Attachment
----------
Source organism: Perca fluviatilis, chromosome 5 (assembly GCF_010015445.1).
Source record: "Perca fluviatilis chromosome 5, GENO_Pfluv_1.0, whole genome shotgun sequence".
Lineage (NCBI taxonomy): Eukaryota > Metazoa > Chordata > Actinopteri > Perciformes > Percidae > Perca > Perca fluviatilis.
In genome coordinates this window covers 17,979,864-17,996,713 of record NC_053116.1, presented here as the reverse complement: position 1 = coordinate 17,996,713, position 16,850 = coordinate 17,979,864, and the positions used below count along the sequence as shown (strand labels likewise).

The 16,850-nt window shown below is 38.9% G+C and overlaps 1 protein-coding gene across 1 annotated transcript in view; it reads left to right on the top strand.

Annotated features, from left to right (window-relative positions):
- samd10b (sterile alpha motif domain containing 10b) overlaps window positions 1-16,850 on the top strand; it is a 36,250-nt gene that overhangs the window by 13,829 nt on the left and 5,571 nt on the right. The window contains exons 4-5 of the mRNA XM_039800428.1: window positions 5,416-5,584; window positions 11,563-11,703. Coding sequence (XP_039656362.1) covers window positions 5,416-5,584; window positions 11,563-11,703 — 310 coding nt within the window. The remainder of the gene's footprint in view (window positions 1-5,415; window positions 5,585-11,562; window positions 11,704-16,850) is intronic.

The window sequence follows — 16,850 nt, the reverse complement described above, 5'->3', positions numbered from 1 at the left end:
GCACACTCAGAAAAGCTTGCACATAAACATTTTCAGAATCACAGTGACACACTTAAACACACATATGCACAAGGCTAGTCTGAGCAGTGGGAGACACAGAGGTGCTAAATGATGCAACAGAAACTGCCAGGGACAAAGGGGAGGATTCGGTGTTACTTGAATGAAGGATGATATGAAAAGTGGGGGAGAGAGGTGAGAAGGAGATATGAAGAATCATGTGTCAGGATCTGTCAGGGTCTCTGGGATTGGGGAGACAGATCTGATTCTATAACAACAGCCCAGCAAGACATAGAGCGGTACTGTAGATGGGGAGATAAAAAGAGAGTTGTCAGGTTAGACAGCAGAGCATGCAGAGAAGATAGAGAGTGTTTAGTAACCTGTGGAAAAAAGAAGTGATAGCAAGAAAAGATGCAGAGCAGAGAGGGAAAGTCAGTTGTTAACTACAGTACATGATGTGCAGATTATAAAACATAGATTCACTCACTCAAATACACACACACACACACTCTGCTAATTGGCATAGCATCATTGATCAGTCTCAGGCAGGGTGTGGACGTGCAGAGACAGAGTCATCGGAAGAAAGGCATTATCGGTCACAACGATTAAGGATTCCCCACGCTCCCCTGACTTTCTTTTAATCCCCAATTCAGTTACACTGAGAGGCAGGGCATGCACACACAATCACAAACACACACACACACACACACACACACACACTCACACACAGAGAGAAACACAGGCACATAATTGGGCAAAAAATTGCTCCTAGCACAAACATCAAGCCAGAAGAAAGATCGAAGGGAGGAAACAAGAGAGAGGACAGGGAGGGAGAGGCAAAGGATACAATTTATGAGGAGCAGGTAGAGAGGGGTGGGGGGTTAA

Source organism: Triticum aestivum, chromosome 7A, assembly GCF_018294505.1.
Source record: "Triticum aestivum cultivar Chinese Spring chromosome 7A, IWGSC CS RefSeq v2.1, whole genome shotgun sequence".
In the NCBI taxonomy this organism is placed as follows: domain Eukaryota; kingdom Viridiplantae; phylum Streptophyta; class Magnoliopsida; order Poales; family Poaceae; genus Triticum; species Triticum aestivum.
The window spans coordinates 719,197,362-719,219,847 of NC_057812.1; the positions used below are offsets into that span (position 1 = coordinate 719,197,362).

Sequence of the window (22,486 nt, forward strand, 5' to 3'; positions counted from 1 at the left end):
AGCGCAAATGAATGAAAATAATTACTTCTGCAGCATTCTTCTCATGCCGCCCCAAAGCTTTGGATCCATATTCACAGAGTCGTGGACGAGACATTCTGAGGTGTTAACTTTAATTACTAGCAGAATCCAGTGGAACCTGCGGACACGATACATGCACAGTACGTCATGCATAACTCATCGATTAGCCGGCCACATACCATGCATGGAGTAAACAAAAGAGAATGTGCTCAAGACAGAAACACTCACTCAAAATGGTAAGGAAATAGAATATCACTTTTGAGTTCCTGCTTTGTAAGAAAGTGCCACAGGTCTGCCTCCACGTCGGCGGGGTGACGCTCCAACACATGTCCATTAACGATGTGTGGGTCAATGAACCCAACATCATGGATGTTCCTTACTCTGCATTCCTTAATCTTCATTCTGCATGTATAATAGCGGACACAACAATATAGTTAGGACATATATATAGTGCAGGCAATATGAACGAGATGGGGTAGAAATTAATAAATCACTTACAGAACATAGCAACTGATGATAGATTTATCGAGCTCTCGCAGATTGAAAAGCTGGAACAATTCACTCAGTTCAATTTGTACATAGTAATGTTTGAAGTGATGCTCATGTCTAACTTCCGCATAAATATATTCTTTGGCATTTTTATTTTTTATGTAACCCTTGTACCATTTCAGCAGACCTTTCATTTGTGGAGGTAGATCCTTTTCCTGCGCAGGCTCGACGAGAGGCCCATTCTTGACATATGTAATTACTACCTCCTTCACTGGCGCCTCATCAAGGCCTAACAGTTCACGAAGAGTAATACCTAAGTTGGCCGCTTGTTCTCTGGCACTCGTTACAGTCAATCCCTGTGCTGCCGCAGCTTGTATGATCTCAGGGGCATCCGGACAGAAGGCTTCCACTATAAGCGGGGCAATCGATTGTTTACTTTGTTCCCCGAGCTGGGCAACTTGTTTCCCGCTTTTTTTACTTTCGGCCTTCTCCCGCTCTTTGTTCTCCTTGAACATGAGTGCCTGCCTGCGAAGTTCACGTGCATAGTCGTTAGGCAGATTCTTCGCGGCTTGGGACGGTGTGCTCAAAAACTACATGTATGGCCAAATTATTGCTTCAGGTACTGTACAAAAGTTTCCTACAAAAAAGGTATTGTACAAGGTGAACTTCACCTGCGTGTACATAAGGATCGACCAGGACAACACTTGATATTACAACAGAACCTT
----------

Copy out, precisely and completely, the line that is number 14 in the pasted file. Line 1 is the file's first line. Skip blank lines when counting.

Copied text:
Sequence of the window (22,486 nt, forward strand, 5' to 3'; positions counted from 1 at the left end):